In the drawing:

FIGURE 1 is a side view of my scaffolding assembly in an extended condition,

FIGURE 2 is a side view of the assembly in FIGURE 1, as partially collapsed,

FIGURE 3 is an end view of the scaffolding assembly as shown in FIGURE 1,

FIGURE 4 is a side view showing three similar scaffolding assemblies as superimposed one upon the other,

FIGURE 5 is a fragmentary view showing a modified assembly, and e e 3,3545% Patented Nov. 28, 1967 FIGURE 6 is a fragmentary end view of the assembly of FIGURE 5 as extended.

There has been an urgent need for relatively inexpensive, safe and practical scaffolding equipment, such as may be used for repairing, cleaning, painting, renovating, and adding installations or equipment to building constructions. This is particularly important for use with public buildings, such as churches, halls, office buildings and factories. The so-called rolling tower or build-up type of scaffold is gaining acceptance in this connection, in that it does not require hitches that mar or damage the building construction and may be safely utilized and collapsed for storage in a smaller area.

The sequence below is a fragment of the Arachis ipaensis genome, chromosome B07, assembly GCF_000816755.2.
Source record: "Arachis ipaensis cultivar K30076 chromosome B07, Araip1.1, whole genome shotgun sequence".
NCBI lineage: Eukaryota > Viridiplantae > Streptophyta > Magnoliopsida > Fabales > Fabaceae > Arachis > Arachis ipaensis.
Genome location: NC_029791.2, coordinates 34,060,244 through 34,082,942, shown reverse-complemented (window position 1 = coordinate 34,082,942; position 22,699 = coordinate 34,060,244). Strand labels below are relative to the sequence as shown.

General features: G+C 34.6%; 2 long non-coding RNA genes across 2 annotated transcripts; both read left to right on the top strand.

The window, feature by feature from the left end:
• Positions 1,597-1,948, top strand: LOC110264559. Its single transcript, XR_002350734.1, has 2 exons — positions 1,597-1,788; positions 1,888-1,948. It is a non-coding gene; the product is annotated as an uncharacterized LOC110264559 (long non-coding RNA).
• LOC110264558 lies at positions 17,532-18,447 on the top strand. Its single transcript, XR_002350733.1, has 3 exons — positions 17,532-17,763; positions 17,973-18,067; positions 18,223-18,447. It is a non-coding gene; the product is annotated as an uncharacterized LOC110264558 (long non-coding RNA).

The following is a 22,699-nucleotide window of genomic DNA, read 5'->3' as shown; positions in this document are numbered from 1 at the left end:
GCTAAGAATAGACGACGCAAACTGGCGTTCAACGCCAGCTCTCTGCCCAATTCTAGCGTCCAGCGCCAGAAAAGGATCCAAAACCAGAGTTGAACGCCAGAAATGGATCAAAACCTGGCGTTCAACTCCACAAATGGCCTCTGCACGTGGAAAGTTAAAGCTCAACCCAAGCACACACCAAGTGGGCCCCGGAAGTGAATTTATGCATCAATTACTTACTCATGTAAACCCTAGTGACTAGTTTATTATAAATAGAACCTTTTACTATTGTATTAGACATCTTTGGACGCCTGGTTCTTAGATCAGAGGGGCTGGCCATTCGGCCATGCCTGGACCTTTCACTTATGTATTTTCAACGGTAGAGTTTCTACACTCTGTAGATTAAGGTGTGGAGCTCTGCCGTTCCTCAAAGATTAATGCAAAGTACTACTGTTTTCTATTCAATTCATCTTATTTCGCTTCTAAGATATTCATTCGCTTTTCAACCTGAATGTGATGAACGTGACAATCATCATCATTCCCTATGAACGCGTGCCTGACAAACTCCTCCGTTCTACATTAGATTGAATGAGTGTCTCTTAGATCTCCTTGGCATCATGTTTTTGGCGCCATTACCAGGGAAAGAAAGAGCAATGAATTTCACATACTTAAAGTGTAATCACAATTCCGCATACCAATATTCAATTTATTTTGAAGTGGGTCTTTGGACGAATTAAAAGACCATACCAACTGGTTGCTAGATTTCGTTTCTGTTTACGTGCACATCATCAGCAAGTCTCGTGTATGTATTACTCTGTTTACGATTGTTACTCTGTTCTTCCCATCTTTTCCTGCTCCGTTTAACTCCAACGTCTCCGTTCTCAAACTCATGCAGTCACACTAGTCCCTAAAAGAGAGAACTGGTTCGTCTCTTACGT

I have discovered that there is a definite problem involved in producing a relatively simple and compact, space-conserving and collapsible type of scaffold construction which will satisfy the requirements where a single unit or assembly provides the supporting action. With my scaffolding equipment, the tedious and expensive moving and setting up operations are eliminated. As a result, repair or maintenance within an enclosed area may be effected more easily and the particular room space involved may be more quickly placed in a productive and useful condition.